Seen At 11: DNA Tests Kits Help Adoptees Track Down Biological Family Members
NEW YORK (CBSNewYork) -- At-home DNA tests have exploded in popularity, but could they reveal more about your family than you ever imaged or even wanted to know?
"DNA has changed, absolutely. There can be no more secrets," Zara Phillips tells CBS2's Dick Brennan.
Nobody knows this better than Phillips, who took a DNA test two years ago. A year later, she was contacted by a sister that she never knew she had.
"I was hyperventilating," she says.
Genealogy is said to be the second most popular hobby in the United States, and it's been spurred on by a number of new at-home DNA kits. But for some, the popular pastime has a completely different purpose than exploring their family tree.
"I hold a lot of hope that I will be able to find my biological father through this," April Dinwoodie says.
For those like Dinwoodie, who was given up for adoption in the 1970s, it may be the only way to help find her family.
"In many states, almost half don't allow adoptive people access to their legal birth certificates," she says.
That includes New York.
"That's a very old and outdated policy," says Joyce Bahr, an adoptee advocate.
She says she was forced to give up her son in the 1960s.
"What we'd like to see end is the secrecy and lies in adoption," Bahr says.
But some lawmakers disagree.
Ironically, DNA kits are starting to rip the lid off these records.
"Anonymity today is a thing of the past with these tools," Dinwoodie says.
She's now with the Donaldson Adoption Institute and says not only can you compare you genetic makeup to that of millions of other people in the databases, you can also send a message to anyone who is match. But it may not always be met with an open mind or open arms.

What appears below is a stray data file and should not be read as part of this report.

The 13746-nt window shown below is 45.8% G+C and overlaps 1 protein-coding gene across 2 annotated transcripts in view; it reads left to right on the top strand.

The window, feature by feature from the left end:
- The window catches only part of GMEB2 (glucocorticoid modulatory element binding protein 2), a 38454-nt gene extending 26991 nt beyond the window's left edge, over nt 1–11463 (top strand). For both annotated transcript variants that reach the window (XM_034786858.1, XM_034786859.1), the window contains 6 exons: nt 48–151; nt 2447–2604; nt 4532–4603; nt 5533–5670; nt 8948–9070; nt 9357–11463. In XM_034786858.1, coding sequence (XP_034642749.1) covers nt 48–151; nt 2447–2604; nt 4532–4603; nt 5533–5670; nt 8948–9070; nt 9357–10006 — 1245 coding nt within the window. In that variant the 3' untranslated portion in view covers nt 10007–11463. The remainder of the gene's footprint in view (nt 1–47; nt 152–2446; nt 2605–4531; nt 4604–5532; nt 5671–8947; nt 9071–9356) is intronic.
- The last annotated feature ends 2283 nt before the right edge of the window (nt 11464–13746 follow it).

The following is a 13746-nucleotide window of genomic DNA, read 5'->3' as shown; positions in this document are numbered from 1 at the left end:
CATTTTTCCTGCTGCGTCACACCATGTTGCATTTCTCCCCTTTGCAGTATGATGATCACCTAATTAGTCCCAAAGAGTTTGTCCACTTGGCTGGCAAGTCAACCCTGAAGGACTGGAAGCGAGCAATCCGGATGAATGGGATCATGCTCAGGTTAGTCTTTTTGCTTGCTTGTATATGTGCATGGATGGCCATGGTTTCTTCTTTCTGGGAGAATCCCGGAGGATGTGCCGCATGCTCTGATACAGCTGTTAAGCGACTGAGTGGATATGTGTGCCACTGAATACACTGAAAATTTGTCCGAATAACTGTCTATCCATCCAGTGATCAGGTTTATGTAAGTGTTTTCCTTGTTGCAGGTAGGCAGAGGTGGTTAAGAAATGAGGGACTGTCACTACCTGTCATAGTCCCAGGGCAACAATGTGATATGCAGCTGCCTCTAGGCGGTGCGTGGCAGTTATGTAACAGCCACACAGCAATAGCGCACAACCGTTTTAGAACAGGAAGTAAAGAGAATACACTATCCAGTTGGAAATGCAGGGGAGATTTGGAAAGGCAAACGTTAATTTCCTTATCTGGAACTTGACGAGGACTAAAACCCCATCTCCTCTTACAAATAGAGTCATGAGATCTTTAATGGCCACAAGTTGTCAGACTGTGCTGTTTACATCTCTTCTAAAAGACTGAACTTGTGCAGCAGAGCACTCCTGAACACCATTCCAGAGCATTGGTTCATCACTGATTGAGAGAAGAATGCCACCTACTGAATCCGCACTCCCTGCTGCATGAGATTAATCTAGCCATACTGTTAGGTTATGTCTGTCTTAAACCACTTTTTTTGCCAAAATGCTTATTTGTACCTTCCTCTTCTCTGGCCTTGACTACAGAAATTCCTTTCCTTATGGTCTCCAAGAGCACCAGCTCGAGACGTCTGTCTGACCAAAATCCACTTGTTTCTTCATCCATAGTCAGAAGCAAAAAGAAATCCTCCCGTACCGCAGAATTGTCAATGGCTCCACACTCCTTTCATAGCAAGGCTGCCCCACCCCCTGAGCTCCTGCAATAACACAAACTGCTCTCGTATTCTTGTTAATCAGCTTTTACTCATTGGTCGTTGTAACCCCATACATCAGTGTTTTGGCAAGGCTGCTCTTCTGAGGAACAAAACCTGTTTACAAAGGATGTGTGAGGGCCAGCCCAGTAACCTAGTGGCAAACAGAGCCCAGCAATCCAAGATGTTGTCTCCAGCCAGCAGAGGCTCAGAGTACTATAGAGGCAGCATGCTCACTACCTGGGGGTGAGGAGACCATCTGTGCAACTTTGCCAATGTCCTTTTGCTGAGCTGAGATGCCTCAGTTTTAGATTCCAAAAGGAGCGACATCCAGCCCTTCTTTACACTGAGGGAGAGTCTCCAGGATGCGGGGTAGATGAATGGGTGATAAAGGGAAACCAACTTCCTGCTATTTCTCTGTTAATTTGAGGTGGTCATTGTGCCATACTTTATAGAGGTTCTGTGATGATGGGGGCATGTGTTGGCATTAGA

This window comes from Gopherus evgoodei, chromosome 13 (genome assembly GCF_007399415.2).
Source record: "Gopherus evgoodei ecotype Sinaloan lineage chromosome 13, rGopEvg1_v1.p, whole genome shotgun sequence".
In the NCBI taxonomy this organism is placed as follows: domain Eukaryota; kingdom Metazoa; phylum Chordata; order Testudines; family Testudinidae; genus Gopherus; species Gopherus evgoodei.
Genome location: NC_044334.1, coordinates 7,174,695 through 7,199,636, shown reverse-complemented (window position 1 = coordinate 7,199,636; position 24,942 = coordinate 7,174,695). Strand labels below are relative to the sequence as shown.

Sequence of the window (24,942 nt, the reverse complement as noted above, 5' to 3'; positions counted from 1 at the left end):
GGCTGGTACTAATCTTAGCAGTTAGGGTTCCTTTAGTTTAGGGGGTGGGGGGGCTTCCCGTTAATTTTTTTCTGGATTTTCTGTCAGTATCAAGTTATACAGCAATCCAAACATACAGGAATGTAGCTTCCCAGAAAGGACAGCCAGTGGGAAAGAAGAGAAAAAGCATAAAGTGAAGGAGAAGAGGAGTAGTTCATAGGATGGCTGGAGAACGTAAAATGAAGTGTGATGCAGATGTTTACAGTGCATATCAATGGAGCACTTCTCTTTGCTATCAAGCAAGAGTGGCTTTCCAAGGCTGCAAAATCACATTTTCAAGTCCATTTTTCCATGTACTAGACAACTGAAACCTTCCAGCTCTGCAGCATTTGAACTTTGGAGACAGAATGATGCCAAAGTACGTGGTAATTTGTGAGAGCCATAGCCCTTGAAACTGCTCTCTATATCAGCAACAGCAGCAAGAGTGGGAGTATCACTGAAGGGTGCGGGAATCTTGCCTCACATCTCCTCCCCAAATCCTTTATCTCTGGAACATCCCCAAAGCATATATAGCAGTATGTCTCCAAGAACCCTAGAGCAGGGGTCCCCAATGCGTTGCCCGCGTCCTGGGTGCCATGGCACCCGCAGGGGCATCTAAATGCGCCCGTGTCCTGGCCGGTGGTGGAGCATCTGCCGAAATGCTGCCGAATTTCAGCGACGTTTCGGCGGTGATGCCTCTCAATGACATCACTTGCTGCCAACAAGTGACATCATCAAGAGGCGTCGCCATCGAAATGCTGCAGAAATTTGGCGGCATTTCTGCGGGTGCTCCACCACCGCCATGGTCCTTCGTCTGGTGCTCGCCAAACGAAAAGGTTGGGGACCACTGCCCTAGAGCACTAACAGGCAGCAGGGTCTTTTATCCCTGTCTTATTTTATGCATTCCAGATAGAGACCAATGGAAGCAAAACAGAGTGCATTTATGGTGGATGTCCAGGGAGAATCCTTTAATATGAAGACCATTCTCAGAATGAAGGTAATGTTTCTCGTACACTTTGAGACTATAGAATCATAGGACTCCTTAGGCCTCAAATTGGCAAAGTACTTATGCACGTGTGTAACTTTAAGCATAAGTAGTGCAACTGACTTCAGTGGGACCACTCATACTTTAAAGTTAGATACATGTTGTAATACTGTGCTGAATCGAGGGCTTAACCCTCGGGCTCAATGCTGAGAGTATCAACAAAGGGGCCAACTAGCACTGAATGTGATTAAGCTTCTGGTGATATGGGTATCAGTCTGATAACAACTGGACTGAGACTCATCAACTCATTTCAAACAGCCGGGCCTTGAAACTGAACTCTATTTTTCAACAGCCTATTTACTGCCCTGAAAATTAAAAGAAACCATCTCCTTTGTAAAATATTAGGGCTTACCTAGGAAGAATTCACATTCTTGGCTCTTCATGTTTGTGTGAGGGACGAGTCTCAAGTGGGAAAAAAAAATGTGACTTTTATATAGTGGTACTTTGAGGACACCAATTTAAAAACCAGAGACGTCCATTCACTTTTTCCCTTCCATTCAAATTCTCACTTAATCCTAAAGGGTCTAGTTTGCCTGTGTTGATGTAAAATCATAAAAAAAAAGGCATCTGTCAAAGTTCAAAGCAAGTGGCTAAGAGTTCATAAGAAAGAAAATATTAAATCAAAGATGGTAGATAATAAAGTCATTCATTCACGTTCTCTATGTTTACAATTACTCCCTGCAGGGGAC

"Rejection – it can be major, it can be extremely painful for some people," Bahr says.
In Phillip's case, the DNA test was a last-ditch effort to locate her biological father, who she believed was in Europe. It came as a shock, to not only learn about her sister, but that her dad was actually living just a few miles from her in New Jersey.
"I never even dreamed that this was going to be possible for me," she says.
Phillips is now writing a book about her experience that will be published next year.
Because the experience can often be very emotional and difficult to navigate, experts recommend working with a counselor or middleman who can help facilitate a reunion.
Adoption agencies can provide counseling for families. For more information, contact The Donaldson Adoption Institute.
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